Digital Asset Exchange Bybit Applies For Hong Kong VATP License

David Pokima
Last updated: | 2 min read
Digital Asset Exchange Bybit Applies For Hong Kong VATP License
Source: Dalle-3

Digital asset exchange Bybit has applied for a Virtual Asset Trading Operator (VATP) license in Hong Kong.

The exchange filed the application to Hong Kong’s Securities and Exchange Commission (SFC) through Spark Fintech Limited according to the regulator’s website.

The application submitted on Jan 31 takes the number of firms seeking the license to 14.

Bybit Follows in OKX’s Footsteps


OKX also applied for a VATP license in November 2023 as Hong Kong is becoming an attractive spot for Web3 firms.

Lennix Lai, OKX’s Chief Commercial Officer expressed optimism at the move adding that the exchange looks to work with the city’s vision to become a global player and a leading web3 hub.

Currently, only two cryptocurrency companies have obtained the license, the first being OSL Exchange and the latter, HashKey Exchange in 2022.

Hong Kong regulators have two major licenses for digital asset firms seeking to operate in its jurisdiction.

While the VATP licenses sought by Bybit and OKX are to give companies access to retail clients, the Virtual Asset Service Provider License (VASP) covers larger institutional clients.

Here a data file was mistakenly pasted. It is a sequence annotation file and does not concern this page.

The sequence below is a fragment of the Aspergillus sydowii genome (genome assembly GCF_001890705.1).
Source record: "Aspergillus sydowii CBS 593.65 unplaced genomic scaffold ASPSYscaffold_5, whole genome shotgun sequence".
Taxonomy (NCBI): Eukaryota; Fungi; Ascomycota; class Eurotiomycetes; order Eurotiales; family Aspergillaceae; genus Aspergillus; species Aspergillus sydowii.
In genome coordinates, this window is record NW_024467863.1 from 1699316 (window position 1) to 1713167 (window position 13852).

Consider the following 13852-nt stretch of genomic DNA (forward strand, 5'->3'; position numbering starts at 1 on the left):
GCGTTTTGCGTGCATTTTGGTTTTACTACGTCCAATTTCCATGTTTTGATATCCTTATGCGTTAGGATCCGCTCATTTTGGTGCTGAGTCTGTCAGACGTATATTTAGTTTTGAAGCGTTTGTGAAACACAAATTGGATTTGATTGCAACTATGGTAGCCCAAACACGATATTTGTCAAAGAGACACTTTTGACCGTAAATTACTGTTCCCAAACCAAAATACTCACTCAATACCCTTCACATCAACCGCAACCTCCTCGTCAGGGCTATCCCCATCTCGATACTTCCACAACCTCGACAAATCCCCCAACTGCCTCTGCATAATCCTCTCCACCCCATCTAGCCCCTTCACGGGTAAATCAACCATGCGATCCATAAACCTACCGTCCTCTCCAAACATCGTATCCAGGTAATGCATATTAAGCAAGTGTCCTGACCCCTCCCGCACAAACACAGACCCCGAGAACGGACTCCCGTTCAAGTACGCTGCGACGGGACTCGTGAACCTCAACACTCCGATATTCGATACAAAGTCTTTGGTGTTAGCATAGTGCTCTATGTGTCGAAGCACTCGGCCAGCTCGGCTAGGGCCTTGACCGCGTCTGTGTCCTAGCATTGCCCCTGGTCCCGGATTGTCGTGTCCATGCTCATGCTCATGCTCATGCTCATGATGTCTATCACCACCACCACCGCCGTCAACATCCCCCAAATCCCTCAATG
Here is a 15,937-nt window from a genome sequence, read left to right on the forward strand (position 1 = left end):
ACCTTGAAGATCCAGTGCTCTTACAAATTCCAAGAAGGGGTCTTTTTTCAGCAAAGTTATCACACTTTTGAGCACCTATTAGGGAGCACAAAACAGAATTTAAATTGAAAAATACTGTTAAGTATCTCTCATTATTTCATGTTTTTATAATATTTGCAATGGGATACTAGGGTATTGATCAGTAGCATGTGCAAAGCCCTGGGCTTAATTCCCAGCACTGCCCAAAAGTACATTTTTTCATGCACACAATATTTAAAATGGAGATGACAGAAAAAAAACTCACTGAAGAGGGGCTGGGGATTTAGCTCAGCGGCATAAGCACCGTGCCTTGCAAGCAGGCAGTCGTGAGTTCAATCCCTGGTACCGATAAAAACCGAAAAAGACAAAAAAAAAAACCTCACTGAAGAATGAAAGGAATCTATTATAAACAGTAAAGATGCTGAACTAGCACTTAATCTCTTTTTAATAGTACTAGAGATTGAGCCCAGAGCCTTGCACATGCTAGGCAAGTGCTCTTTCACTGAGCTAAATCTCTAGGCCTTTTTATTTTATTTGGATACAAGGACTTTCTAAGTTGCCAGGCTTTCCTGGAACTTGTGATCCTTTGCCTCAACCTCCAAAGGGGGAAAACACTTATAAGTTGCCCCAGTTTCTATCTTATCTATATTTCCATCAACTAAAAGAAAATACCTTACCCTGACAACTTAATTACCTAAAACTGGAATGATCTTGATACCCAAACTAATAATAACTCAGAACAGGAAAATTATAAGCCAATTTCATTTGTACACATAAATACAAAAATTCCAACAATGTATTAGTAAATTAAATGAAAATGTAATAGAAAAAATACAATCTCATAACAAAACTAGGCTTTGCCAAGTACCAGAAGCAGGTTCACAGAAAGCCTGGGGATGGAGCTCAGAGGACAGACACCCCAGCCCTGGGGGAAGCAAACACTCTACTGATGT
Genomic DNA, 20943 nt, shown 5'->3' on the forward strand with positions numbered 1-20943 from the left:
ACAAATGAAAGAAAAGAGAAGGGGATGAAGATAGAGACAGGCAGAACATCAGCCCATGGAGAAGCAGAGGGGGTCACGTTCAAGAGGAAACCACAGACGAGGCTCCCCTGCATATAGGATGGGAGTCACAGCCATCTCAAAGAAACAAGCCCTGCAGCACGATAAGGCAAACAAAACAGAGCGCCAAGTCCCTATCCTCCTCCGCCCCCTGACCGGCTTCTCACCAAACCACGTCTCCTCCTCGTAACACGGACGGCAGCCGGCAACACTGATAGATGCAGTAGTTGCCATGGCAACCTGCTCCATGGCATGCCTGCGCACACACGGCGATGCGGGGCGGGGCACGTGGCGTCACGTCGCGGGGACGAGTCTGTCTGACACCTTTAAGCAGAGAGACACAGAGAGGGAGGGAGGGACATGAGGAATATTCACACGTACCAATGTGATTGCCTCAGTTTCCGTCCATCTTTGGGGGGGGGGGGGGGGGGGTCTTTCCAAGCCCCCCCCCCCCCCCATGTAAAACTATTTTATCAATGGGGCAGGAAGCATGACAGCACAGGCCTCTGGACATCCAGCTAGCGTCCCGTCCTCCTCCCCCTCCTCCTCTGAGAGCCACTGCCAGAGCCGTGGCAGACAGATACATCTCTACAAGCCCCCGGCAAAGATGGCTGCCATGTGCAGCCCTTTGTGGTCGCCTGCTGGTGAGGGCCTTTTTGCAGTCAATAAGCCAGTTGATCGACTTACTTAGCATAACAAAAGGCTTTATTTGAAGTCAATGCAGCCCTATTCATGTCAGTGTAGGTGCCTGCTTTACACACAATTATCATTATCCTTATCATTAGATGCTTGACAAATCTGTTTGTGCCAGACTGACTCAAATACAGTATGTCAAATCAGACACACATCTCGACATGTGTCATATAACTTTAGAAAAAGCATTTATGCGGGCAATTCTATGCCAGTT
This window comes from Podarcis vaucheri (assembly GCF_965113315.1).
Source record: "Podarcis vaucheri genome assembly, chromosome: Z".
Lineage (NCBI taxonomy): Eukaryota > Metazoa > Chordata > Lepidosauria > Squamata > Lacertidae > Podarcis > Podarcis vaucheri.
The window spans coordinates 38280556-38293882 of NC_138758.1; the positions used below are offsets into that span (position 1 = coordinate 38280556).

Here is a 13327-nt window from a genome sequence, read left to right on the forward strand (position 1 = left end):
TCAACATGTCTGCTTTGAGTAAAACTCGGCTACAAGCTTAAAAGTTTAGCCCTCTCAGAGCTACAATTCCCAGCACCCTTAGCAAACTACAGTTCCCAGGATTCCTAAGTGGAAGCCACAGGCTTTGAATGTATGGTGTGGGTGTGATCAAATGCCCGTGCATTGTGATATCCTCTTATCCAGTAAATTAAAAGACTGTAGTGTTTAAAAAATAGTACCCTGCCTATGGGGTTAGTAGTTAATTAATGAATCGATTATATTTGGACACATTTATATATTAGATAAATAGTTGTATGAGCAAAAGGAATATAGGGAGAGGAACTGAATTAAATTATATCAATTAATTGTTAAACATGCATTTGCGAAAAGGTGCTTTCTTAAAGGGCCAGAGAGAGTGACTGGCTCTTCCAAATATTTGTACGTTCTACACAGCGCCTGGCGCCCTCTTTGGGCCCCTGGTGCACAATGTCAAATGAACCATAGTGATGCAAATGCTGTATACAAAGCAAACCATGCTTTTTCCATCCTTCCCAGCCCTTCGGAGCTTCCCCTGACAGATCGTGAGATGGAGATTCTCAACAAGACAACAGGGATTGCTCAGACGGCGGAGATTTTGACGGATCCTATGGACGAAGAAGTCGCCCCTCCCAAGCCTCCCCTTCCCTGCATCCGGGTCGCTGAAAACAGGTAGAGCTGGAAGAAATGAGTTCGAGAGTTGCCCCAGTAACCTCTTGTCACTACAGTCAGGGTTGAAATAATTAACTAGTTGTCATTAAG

Although institutional clients usually invest based on the amounts and assets they control, the retail market also drives up reach and trading volumes. Consequently, this has been a huge source of revenue in recent times.

Last year, Hong Kong authorities launched operations to crack down on illegal blockchain companies offering retail services without a VATP license.

The Hong Kong Police Force set up a monitoring group to investigate and conduct risk assessments of related cases to protect investors with suggestions on tightening regulations after the infamous JPEX scandal.

Hong Kong’s Web3 Drive


Hong Kong is among the cities on the pathway towards becoming a Web3 hub for status. This is possible as the regulators rolled out a licensing regime with guidelines for several sectors.

The city’s approach to cryptocurrencies is opposed to mainland China’s anti-crypto stance which started a crackdown on assets, leading many analysts to suggest Hong Kong might be a test bed for a future reversal of policy in China.

Hong Kong’s regulators recently announced a decision to accept applications for spot cryptocurrency ETFs and released strict requirements for firms.

The new rules released by the city have been hailed among industry executives calling on other regions to emulate Hong Kong and the European Markets in Crypto Assets (MiCA) regulation.

After the fall of Terra Network and the implosion of FTX in 2022, global authorities began a major shift towards regulations leading to bottle-neck policies in some jurisdictions and multiple lawsuits against Web3 firms.

As a result, a key element for web3 companies became jurisdictions with clearer rules over regions without rules.